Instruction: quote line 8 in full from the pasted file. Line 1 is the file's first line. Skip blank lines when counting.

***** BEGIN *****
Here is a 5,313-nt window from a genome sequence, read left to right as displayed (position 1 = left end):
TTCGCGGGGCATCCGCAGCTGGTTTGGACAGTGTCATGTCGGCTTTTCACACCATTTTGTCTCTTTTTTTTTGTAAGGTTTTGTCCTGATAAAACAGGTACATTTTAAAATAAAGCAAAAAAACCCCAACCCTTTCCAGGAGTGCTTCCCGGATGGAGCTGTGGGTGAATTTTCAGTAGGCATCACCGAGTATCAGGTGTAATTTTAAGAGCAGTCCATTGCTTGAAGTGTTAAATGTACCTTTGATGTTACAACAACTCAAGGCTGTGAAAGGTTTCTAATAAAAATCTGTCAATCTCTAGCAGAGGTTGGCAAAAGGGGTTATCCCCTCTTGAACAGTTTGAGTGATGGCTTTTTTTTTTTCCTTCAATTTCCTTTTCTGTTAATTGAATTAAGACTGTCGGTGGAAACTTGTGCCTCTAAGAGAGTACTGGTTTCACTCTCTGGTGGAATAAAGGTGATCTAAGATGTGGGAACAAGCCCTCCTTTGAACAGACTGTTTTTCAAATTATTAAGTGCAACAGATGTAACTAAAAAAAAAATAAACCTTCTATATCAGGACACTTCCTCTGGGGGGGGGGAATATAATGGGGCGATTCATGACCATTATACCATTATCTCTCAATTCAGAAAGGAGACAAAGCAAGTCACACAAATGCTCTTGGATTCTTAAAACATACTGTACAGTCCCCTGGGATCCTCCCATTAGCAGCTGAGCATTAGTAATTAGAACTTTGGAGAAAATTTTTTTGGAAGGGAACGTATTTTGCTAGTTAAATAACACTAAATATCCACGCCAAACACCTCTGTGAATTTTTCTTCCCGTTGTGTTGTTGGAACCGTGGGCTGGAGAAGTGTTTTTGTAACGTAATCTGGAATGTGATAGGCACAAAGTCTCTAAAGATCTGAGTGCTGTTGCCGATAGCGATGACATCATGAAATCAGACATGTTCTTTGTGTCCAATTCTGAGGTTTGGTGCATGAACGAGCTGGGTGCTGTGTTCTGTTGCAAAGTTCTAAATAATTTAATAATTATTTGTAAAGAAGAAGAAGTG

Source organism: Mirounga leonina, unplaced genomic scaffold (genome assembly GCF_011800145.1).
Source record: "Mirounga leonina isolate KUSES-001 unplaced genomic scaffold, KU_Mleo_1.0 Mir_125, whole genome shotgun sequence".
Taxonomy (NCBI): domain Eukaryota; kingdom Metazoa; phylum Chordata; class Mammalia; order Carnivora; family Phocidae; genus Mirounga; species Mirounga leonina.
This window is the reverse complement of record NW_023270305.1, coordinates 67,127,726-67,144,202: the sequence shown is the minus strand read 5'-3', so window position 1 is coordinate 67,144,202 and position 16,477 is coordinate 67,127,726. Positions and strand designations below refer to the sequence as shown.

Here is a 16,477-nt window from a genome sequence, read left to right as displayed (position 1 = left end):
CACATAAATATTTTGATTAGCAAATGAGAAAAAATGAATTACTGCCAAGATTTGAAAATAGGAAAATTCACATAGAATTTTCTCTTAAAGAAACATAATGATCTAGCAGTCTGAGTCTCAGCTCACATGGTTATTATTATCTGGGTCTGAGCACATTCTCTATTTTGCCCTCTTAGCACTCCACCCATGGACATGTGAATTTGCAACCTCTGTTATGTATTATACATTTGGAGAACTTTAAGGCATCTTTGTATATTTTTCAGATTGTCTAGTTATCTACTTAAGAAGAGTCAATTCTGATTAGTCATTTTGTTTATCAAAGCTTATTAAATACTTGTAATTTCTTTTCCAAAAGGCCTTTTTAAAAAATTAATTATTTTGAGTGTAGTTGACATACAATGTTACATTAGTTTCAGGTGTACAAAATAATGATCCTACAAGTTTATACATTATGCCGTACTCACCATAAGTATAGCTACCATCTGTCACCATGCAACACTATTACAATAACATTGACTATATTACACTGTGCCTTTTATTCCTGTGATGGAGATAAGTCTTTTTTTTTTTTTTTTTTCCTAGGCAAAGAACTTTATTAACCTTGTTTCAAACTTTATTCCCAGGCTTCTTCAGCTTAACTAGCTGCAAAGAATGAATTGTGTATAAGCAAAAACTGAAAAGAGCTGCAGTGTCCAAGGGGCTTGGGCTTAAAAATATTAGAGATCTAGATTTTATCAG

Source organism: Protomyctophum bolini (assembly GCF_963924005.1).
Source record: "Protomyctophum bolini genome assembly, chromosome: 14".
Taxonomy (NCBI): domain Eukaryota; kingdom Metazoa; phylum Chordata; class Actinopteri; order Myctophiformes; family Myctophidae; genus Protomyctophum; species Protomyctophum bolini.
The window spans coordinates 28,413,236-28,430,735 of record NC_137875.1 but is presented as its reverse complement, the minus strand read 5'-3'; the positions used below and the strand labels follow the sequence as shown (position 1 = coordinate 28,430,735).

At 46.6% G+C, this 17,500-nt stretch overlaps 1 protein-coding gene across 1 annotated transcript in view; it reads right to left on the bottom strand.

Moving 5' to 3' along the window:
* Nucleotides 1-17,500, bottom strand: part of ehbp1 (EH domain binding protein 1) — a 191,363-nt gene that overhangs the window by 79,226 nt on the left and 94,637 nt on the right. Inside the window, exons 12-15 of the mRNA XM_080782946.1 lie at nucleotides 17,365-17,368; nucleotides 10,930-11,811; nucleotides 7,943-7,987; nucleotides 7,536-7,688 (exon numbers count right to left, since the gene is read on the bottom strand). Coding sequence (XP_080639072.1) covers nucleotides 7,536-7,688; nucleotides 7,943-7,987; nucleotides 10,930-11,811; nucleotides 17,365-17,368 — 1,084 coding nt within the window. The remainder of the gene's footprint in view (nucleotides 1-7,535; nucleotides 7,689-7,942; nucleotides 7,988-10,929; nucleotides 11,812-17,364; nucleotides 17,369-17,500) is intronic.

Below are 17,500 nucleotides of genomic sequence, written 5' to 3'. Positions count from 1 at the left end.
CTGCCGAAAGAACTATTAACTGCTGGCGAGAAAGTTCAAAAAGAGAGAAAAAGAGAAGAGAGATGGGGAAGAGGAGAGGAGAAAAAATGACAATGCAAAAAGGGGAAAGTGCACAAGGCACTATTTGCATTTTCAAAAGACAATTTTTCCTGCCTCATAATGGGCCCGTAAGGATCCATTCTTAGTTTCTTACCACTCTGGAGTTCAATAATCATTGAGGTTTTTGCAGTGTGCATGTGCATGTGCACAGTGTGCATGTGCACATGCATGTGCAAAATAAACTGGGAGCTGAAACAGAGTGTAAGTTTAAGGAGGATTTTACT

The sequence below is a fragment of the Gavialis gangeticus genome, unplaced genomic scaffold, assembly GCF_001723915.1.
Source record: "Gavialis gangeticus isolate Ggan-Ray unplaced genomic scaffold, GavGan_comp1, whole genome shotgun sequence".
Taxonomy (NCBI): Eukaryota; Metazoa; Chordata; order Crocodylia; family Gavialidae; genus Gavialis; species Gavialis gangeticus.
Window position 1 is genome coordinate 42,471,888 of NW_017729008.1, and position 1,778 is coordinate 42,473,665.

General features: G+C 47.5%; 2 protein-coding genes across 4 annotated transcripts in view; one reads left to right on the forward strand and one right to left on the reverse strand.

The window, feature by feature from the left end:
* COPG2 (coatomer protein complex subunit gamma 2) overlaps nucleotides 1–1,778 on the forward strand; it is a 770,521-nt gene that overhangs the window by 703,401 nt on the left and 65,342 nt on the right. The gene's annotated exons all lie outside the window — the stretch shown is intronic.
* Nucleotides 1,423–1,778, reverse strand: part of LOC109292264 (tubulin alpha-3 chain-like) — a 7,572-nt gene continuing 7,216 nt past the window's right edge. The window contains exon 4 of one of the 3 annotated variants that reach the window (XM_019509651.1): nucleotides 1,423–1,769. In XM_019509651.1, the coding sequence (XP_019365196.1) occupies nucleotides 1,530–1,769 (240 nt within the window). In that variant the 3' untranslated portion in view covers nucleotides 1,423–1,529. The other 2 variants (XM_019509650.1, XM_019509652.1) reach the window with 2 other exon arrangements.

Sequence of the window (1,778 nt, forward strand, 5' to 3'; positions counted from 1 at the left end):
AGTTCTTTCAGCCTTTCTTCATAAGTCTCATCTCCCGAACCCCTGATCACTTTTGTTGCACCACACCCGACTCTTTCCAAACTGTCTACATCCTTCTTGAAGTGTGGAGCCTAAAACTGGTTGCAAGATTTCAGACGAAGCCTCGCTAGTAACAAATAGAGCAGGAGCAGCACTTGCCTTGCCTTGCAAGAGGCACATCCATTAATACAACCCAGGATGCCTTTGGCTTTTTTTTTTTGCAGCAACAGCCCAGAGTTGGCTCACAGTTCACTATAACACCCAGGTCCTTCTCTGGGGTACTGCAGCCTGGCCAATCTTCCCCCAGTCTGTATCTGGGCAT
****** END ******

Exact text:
CACATAAATATTTTGATTAGCAAATGAGAAAAAATGAATTACTGCCAAGATTTGAAAATAGGAAAATTCACATAGAATTTTCTCTTAAAGAAACATAATGATCTAGCAGTCTGAGTCTCAGCTCACATGGTTATTATTATCTGGGTCTGAGCACATTCTCTATTTTGCCCTCTTAGCACTCCACCCATGGACATGTGAATTTGCAACCTCTGTTATGTATTATACATTTGGAGAACTTTAAGGCATCTTTGTATATTTTTCAGATTGTCTAGTTATCTACTTAAGAAGAGTCAATTCTGATTAGTCATTTTGTTTATCAAAGCTTATTAAATACTTGTAATTTCTTTTCCAAAAGGCCTTTTTAAAAAATTAATTATTTTGAGTGTAGTTGACATACAATGTTACATTAGTTTCAGGTGTACAAAATAATGATCCTACAAGTTTATACATTATGCCGTACTCACCATAAGTATAGCTACCATCTGTCACCATGCAACACTATTACAATAACATTGACTATATTACACTGTGCCTTTTATTCCTGTGATGGAGATAAGTCTTTTTTTTTTTTTTTTTTCCTAGGCAAAGAACTTTATTAACCTTGTTTCAAACTTTATTCCCAGGCTTCTTCAGCTTAACTAGCTGCAAAGAATGAATTGTGTATAAGCAAAAACTGAAAAGAGCTGCAGTGTCCAAGGGGCTTGGGCTTAAAAATATTAGAGATCTAGATTTTATCAG